Federal court temporarily blocks Arizona abortion law News
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Federal court temporarily blocks Arizona abortion law

The US District Court for the District of Arizona on Tuesday blocked provisions of a restrictive Arizona abortion bill from taking effect. The Arizona legislature enacted SB 1457 in April 2021. The section of the bill at issue recognizes the “rights, privileges and immunities” of unborn children “at every stage of development” and bans abortions sought solely because of a fetus’ genetic abnormality.

Under the law, any doctor who performs an abortion because of a genetic abnormality of the child is guilty of a felony and subject to a prison sentence of up to two years. Pregnant people who seek abortion in these cases would be subject to up to 8.75 years in prison.

Plaintiffs Dr. Paul Isaacson and Dr. Eric Reuss filed a motion for a preliminary injunction. To obtain a preliminary injunction, a plaintiff must demonstrate “a likelihood of success on the merits, a likelihood that irreparable harm will occur in the absence of preliminary relief, and balance of equities that favors a preliminary injunction, and that the requested injunction is in the public interest.”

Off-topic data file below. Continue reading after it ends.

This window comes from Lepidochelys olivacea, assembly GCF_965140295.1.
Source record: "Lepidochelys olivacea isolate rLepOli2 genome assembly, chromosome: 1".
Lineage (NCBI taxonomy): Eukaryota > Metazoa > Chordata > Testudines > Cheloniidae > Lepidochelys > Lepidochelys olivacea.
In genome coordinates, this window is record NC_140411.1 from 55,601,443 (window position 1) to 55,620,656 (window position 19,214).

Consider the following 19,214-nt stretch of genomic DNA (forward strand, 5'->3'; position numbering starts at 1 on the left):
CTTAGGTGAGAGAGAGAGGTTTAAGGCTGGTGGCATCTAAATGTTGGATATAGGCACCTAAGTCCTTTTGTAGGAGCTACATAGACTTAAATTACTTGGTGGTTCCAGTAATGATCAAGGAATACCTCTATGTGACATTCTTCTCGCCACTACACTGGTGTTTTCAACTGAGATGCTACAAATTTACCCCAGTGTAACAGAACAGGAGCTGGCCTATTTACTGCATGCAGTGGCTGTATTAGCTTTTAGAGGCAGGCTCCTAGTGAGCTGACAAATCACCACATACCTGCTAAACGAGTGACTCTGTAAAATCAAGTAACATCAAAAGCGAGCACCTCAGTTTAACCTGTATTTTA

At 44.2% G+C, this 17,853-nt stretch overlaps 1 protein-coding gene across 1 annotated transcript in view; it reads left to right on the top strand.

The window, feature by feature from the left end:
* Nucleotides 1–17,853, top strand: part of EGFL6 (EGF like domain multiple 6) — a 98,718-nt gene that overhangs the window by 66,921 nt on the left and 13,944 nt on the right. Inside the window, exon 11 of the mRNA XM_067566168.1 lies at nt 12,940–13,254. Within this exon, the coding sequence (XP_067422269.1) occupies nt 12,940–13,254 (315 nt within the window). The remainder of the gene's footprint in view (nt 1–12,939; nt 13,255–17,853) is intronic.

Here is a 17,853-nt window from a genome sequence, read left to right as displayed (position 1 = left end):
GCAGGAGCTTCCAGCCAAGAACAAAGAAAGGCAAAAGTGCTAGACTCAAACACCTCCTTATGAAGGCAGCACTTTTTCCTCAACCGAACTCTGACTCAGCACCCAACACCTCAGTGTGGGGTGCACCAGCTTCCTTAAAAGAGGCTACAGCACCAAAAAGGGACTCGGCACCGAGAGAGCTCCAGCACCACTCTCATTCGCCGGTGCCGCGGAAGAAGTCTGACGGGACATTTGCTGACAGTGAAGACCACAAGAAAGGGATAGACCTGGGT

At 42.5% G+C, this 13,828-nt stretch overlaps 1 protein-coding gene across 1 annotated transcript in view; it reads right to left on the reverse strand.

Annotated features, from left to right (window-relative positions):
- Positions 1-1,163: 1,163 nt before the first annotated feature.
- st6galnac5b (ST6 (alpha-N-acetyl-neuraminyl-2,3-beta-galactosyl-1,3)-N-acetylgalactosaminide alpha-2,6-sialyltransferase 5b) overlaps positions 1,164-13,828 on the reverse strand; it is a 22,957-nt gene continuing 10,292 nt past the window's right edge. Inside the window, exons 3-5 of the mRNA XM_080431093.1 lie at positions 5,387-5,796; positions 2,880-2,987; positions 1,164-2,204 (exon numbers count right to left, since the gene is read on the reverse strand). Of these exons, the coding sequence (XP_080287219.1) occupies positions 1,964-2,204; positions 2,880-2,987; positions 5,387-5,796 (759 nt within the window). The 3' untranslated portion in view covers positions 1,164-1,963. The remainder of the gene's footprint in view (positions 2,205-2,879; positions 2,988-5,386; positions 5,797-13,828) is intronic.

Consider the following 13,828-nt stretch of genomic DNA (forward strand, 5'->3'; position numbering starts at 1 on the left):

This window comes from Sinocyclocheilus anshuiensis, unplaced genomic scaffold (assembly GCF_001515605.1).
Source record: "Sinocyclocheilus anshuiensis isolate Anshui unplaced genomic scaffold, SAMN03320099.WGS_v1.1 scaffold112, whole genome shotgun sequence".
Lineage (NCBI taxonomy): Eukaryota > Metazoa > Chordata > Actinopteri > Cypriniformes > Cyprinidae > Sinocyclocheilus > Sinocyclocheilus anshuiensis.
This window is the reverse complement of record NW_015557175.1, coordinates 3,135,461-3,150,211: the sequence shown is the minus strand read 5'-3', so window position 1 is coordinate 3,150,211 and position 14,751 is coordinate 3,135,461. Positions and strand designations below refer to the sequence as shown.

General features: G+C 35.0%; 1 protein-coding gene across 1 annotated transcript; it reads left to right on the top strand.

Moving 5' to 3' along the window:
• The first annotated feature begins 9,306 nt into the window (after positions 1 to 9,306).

The court found that the plaintiffs “are likely to succeed” on their claims that the provision is “unconstitutionally vague and unduly burden[some] to the rights of women to terminate pre-viability pregnancies.” The judges then concluded that the remaining preliminary injunction elements were met. First, the deprivation of a constitutional right “unquestionably constitutes irreparable injury.” Second, plaintiffs and their patients face “concrete harms” that the state does not face. Lastly, the court found that it is always in the public interest to protect constitutional rights.

The court noted that Arizona may enact legislation that expresses a preference for childbirth over abortion in cases of genetic abnormality. However, the Arizona law “is not designed to encourage women [to] choose childbirth; it is designed to thwart them from making any other choice.”